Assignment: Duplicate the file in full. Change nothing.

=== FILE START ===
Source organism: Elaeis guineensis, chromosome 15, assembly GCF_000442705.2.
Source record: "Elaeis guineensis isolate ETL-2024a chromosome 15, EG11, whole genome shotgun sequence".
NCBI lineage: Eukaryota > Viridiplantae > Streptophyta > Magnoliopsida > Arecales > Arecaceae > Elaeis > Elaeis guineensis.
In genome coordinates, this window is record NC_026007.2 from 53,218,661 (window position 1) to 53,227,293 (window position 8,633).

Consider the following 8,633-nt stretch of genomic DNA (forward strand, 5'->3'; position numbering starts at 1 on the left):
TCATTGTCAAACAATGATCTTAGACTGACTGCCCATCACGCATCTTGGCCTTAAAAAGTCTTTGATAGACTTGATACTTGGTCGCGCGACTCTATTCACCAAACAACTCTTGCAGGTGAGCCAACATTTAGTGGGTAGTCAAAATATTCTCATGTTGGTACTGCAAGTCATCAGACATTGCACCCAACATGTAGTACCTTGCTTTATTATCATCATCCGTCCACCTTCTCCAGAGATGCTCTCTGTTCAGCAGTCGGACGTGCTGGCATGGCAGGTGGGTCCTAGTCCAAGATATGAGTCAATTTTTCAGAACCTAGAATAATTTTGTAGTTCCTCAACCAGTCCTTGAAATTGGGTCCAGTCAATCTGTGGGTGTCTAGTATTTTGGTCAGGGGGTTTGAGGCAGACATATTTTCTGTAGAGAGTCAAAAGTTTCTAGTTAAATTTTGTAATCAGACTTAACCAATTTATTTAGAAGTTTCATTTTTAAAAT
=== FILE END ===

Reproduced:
Source organism: Elaeis guineensis, chromosome 15, assembly GCF_000442705.2.
Source record: "Elaeis guineensis isolate ETL-2024a chromosome 15, EG11, whole genome shotgun sequence".
NCBI lineage: Eukaryota > Viridiplantae > Streptophyta > Magnoliopsida > Arecales > Arecaceae > Elaeis > Elaeis guineensis.
In genome coordinates, this window is record NC_026007.2 from 53,218,661 (window position 1) to 53,227,293 (window position 8,633).

Consider the following 8,633-nt stretch of genomic DNA (forward strand, 5'->3'; position numbering starts at 1 on the left):
TCATTGTCAAACAATGATCTTAGACTGACTGCCCATCACGCATCTTGGCCTTAAAAAGTCTTTGATAGACTTGATACTTGGTCGCGCGACTCTATTCACCAAACAACTCTTGCAGGTGAGCCAACATTTAGTGGGTAGTCAAAATATTCTCATGTTGGTACTGCAAGTCATCAGACATTGCACCCAACATGTAGTACCTTGCTTTATTATCATCATCCGTCCACCTTCTCCAGAGATGCTCTCTGTTCAGCAGTCGGACGTGCTGGCATGGCAGGTGGGTCCTAGTCCAAGATATGAGTCAATTTTTCAGAACCTAGAATAATTTTGTAGTTCCTCAACCAGTCCTTGAAATTGGGTCCAGTCAATCTGTGGGTGTCTAGTATTTTGGTCAGGGGGTTTGAGGCAGACATATTTTCTGTAGAGAGTCAAAAGTTTCTAGTTAAATTTTGTAATCAGACTTAACCAATTTATTTAGAAGTTTCATTTTTAAAAT